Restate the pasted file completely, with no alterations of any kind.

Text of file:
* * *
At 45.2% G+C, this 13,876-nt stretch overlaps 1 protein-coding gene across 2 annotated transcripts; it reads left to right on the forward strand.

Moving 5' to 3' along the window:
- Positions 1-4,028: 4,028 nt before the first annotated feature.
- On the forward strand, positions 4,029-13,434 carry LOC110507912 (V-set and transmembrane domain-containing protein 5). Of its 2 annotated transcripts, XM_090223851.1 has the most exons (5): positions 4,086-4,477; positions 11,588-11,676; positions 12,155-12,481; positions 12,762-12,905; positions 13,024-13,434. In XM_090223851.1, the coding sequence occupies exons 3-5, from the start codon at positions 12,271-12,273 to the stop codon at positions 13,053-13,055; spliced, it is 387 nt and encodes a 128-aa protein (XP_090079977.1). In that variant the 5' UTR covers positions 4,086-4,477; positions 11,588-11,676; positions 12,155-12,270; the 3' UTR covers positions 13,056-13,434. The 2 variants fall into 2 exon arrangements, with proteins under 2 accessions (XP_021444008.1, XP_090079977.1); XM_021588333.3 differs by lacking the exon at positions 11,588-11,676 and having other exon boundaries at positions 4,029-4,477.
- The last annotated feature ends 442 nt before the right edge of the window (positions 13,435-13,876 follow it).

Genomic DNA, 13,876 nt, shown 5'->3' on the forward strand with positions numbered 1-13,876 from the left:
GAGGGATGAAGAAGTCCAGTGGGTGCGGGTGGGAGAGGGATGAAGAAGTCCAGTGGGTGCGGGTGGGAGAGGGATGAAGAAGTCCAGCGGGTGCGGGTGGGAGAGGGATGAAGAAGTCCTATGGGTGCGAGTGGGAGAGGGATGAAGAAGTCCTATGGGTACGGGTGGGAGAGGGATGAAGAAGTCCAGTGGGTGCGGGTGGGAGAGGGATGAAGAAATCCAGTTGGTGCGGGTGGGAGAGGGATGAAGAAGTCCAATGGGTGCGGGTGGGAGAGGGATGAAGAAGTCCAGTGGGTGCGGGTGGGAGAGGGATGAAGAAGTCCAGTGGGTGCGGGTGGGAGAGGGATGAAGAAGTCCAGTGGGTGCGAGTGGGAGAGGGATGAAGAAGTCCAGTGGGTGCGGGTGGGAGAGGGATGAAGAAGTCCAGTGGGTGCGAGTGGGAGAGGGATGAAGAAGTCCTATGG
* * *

At 45.2% G+C, this 13,876-nt stretch overlaps 1 protein-coding gene across 2 annotated transcripts; it reads left to right on the forward strand.

Moving 5' to 3' along the window:
- Positions 1-4,028: 4,028 nt before the first annotated feature.
- On the forward strand, positions 4,029-13,434 carry LOC110507912 (V-set and transmembrane domain-containing protein 5). Of its 2 annotated transcripts, XM_090223851.1 has the most exons (5): positions 4,086-4,477; positions 11,588-11,676; positions 12,155-12,481; positions 12,762-12,905; positions 13,024-13,434. In XM_090223851.1, the coding sequence occupies exons 3-5, from the start codon at positions 12,271-12,273 to the stop codon at positions 13,053-13,055; spliced, it is 387 nt and encodes a 128-aa protein (XP_090079977.1). In that variant the 5' UTR covers positions 4,086-4,477; positions 11,588-11,676; positions 12,155-12,270; the 3' UTR covers positions 13,056-13,434. The 2 variants fall into 2 exon arrangements, with proteins under 2 accessions (XP_021444008.1, XP_090079977.1); XM_021588333.3 differs by lacking the exon at positions 11,588-11,676 and having other exon boundaries at positions 4,029-4,477.
- The last annotated feature ends 442 nt before the right edge of the window (positions 13,435-13,876 follow it).

Genomic DNA, 13,876 nt, shown 5'->3' on the forward strand with positions numbered 1-13,876 from the left:
GAGGGATGAAGAAGTCCAGTGGGTGCGGGTGGGAGAGGGATGAAGAAGTCCAGTGGGTGCGGGTGGGAGAGGGATGAAGAAGTCCAGCGGGTGCGGGTGGGAGAGGGATGAAGAAGTCCTATGGGTGCGAGTGGGAGAGGGATGAAGAAGTCCTATGGGTACGGGTGGGAGAGGGATGAAGAAGTCCAGTGGGTGCGGGTGGGAGAGGGATGAAGAAATCCAGTTGGTGCGGGTGGGAGAGGGATGAAGAAGTCCAATGGGTGCGGGTGGGAGAGGGATGAAGAAGTCCAGTGGGTGCGGGTGGGAGAGGGATGAAGAAGTCCAGTGGGTGCGGGTGGGAGAGGGATGAAGAAGTCCAGTGGGTGCGAGTGGGAGAGGGATGAAGAAGTCCAGTGGGTGCGGGTGGGAGAGGGATGAAGAAGTCCAGTGGGTGCGAGTGGGAGAGGGATGAAGAAGTCCTATGG